The romance is brutally boring- there's no chemistry, no sexual intrigue, nothing to invest the audience in these two characters. Brad Pitt's Max Vatan is reserved and quiet, and while it initially seems like Zemeckis and Knight will later reveal more compelling elements to Vatan, that never happens. It's hard to blame Pitt since there's just nothing to work with, but he does the film no favors with a performance that feels static and disinterested. Marion Cotillard is basically playing Marion Cotillard in this film, and while she manages to inject a healthy dose of her trademark sultriness, Marianne Beausejour is never as mysterious as she should be. Their romance is basically "Hey, we might die, so why not amirite?" which is not a good basis for an iconic movie love story. The love scene between Pitt and Cotillard in a car during a desert sandstorm is one of the most laughable moments of the year, so awkward, strange, and just miserably ill-conceived. And when the time comes for the tragedy and sadness (including an ending that is baffling, depressing, and shocking all at the same time), you just really don't feel anything for these two. They're both ciphers, and not in a good way.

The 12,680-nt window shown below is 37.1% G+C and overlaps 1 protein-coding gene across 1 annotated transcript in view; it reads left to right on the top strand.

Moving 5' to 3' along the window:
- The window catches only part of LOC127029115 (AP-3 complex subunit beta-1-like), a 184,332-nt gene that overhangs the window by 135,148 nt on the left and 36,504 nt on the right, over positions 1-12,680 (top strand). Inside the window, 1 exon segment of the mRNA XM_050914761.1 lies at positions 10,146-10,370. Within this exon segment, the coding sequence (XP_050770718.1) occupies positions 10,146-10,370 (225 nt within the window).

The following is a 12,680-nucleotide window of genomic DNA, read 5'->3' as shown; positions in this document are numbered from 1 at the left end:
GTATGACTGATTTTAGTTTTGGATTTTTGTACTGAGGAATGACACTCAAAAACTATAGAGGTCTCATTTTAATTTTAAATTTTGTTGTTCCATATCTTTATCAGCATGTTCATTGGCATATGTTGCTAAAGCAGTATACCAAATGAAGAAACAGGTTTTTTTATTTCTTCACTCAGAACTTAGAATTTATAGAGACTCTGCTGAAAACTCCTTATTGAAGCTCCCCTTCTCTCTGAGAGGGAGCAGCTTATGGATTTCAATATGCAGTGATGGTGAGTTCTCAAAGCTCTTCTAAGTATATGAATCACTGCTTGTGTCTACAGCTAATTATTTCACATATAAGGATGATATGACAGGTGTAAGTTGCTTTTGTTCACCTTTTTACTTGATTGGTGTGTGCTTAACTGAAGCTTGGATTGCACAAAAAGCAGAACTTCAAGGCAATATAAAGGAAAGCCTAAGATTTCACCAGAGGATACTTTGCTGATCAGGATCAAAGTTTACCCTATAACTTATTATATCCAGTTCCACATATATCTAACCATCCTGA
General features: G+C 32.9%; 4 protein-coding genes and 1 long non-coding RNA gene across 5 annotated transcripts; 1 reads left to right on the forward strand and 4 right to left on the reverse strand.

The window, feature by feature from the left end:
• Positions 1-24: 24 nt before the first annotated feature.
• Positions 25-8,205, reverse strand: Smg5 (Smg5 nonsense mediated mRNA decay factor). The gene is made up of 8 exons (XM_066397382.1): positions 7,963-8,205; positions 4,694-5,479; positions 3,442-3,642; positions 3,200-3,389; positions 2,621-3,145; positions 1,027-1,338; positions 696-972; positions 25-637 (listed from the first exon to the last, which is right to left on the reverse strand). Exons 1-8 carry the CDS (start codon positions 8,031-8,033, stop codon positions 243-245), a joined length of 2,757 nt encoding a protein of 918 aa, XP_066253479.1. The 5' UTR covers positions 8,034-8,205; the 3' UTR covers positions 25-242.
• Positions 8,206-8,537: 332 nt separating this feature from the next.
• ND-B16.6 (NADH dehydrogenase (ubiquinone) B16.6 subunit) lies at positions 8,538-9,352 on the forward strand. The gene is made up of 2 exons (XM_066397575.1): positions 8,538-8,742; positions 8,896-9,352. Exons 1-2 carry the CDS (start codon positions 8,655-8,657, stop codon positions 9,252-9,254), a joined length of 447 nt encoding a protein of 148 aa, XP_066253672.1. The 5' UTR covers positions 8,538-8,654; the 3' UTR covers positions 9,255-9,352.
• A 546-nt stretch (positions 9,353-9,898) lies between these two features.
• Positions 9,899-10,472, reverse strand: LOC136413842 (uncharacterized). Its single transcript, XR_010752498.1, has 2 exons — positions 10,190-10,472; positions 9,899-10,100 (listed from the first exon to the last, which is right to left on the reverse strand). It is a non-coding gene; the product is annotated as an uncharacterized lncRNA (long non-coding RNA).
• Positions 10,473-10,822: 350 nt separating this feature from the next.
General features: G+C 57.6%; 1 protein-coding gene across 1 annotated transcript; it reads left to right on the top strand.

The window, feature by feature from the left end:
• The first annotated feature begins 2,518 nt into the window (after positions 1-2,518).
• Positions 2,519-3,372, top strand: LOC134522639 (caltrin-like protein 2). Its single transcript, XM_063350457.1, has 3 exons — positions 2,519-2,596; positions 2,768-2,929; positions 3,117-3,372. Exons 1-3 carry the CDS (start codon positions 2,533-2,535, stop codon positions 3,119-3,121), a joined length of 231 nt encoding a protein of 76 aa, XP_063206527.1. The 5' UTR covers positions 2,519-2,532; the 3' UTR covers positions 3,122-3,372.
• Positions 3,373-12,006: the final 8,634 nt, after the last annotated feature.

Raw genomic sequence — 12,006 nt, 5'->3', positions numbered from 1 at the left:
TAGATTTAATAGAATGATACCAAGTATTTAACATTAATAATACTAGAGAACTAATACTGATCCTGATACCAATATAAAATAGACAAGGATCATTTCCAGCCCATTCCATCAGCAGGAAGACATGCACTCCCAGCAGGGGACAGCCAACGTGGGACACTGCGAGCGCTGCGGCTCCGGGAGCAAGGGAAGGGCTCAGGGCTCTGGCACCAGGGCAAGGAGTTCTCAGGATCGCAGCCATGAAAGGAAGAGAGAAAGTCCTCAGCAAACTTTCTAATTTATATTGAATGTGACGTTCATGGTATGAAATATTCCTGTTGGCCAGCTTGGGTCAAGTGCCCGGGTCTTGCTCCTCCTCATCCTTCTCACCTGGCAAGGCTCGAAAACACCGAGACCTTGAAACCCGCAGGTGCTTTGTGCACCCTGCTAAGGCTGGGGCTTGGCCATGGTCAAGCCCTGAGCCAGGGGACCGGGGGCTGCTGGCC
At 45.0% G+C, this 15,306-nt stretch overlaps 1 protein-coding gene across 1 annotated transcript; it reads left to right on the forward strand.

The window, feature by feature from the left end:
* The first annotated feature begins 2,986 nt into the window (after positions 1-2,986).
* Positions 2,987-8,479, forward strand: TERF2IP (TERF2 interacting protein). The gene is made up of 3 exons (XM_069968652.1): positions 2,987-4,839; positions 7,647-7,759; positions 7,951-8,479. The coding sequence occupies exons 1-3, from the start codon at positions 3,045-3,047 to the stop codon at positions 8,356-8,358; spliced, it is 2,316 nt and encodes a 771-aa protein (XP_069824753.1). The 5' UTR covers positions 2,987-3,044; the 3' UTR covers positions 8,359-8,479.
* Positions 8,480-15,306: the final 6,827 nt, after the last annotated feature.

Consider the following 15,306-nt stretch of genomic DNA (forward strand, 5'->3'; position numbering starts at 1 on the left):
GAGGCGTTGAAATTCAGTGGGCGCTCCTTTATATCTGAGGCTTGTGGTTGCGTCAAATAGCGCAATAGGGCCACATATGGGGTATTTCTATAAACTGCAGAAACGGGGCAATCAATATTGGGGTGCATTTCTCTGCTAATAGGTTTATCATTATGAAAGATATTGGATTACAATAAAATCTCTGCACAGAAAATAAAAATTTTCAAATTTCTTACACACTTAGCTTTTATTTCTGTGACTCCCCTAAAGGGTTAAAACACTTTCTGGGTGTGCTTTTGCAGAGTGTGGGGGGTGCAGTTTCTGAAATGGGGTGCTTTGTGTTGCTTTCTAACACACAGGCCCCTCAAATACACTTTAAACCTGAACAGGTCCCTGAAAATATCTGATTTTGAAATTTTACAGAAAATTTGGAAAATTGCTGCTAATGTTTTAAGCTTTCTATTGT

So if the romance fails, the spy and action movie elements must work, right? Nope. It's almost stunning how poorly directed Allied is, considering Zemeckis' body of work as a whole. Remember, this is the guy who directed Who Framed Roger Rabbit?, Back to the Future, and Forrest Gump, three movies that were revolutionary in their time. He's a talented filmmaker with a keen eye for time and place and a remarkable gift for mixing pop culture and historical fiction into a very entertaining hodgepodge. He drifted away from his wheelhouse in the last decade, focusing more on motion capture work that eventually imploded with Mars Needs Moms in 2011. Zemeckis returned to live-action filmmaking with Flight and The Walk, and on the surface, Allied seems like a film that fits directly in his wheelhouse. I don't know if Zemeckis just lost the movie at some point during production, but every scene of Allied feels uninspired. There's no movement, no energy- just passive, weak camerawork and a total lack of momentum.